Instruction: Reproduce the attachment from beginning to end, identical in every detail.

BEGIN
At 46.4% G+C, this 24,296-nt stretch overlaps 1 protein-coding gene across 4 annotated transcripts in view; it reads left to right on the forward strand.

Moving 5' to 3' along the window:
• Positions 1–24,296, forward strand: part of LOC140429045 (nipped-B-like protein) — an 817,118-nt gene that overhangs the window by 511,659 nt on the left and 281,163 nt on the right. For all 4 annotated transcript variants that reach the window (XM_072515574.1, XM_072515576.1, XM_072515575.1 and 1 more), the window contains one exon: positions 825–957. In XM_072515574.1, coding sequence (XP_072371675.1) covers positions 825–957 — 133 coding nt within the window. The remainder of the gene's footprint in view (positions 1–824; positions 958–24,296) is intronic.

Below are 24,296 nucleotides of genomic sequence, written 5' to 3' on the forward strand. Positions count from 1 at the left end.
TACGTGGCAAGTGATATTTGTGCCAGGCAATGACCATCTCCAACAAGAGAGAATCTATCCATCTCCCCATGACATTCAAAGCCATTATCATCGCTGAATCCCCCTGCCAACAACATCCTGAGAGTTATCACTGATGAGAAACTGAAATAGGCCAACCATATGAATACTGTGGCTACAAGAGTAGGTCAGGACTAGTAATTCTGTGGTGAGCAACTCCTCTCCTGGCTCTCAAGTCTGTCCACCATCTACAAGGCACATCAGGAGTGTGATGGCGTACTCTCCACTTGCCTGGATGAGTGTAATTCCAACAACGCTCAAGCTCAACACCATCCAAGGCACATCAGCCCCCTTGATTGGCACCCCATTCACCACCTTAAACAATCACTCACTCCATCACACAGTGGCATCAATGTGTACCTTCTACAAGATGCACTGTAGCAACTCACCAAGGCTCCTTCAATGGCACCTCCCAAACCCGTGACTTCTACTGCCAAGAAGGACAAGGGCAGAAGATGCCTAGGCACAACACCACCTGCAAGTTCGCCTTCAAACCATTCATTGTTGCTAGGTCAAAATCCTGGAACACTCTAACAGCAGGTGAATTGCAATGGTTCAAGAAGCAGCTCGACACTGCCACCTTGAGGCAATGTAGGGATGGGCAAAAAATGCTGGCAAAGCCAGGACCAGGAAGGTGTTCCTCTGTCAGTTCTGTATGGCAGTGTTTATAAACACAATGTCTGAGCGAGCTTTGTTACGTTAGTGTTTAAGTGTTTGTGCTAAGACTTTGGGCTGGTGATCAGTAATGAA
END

At 46.4% G+C, this 24,296-nt stretch overlaps 1 protein-coding gene across 4 annotated transcripts in view; it reads left to right on the forward strand.

Moving 5' to 3' along the window:
• Positions 1–24,296, forward strand: part of LOC140429045 (nipped-B-like protein) — an 817,118-nt gene that overhangs the window by 511,659 nt on the left and 281,163 nt on the right. For all 4 annotated transcript variants that reach the window (XM_072515574.1, XM_072515576.1, XM_072515575.1 and 1 more), the window contains one exon: positions 825–957. In XM_072515574.1, coding sequence (XP_072371675.1) covers positions 825–957 — 133 coding nt within the window. The remainder of the gene's footprint in view (positions 1–824; positions 958–24,296) is intronic.

Below are 24,296 nucleotides of genomic sequence, written 5' to 3' on the forward strand. Positions count from 1 at the left end.
TACGTGGCAAGTGATATTTGTGCCAGGCAATGACCATCTCCAACAAGAGAGAATCTATCCATCTCCCCATGACATTCAAAGCCATTATCATCGCTGAATCCCCCTGCCAACAACATCCTGAGAGTTATCACTGATGAGAAACTGAAATAGGCCAACCATATGAATACTGTGGCTACAAGAGTAGGTCAGGACTAGTAATTCTGTGGTGAGCAACTCCTCTCCTGGCTCTCAAGTCTGTCCACCATCTACAAGGCACATCAGGAGTGTGATGGCGTACTCTCCACTTGCCTGGATGAGTGTAATTCCAACAACGCTCAAGCTCAACACCATCCAAGGCACATCAGCCCCCTTGATTGGCACCCCATTCACCACCTTAAACAATCACTCACTCCATCACACAGTGGCATCAATGTGTACCTTCTACAAGATGCACTGTAGCAACTCACCAAGGCTCCTTCAATGGCACCTCCCAAACCCGTGACTTCTACTGCCAAGAAGGACAAGGGCAGAAGATGCCTAGGCACAACACCACCTGCAAGTTCGCCTTCAAACCATTCATTGTTGCTAGGTCAAAATCCTGGAACACTCTAACAGCAGGTGAATTGCAATGGTTCAAGAAGCAGCTCGACACTGCCACCTTGAGGCAATGTAGGGATGGGCAAAAAATGCTGGCAAAGCCAGGACCAGGAAGGTGTTCCTCTGTCAGTTCTGTATGGCAGTGTTTATAAACACAATGTCTGAGCGAGCTTTGTTACGTTAGTGTTTAAGTGTTTGTGCTAAGACTTTGGGCTGGTGATCAGTAATGAA